Let a problem slip

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Li'l Bull

Senior Member
Spanish (Spain)
Hi, native speakers of English!

If you're talking about someone not making enough of an effort to solve a personal problem, can you say that they are "letting it (i.e. the problem) slip"?

Thanks in advance.
 
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  • cyberpedant

    Senior Member
    English USA, Northeast, NYC
    That doesn't sound familiar to me, Li'l Bull. Are you confusing the phrase with "let (something) slide"? That phrase means, more or less, "to relieve someone of blame or burden" and I don't think it would apply here.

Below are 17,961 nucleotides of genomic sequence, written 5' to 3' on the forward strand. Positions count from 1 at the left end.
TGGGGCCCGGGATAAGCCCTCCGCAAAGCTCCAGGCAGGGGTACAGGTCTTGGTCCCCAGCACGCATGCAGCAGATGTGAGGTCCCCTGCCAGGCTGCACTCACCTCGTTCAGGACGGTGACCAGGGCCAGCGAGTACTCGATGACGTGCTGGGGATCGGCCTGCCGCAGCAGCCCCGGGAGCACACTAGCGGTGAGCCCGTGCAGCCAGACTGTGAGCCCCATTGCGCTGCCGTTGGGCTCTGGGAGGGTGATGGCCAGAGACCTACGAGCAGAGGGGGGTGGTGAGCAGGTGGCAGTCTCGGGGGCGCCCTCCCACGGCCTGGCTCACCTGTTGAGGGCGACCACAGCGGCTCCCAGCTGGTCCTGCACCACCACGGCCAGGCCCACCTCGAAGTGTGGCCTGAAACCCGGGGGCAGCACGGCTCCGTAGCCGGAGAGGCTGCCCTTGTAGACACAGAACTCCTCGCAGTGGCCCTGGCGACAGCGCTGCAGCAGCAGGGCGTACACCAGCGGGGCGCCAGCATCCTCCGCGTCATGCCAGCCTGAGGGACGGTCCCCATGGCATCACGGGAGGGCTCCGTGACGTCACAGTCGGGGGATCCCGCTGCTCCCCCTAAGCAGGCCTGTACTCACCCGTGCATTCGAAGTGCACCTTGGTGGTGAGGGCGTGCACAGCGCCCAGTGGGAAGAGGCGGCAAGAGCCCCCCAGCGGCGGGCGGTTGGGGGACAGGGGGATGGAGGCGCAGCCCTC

DocPenfro

    Senior Member
    English - British
    Not quite, I don't think. If you were only half awake in a meeting, you might say that a particular issue had slipped past you. If your boss then pointed out that your work was pretty poor, he/she might point out that your standards were slipping. If you didn't make an effort to improve, he/she might then say that you were letting things slide.

    I'm sure there is a subtle difference between slipping and sliding. I'll leave it to one of the other regulars to explain it to you.
     
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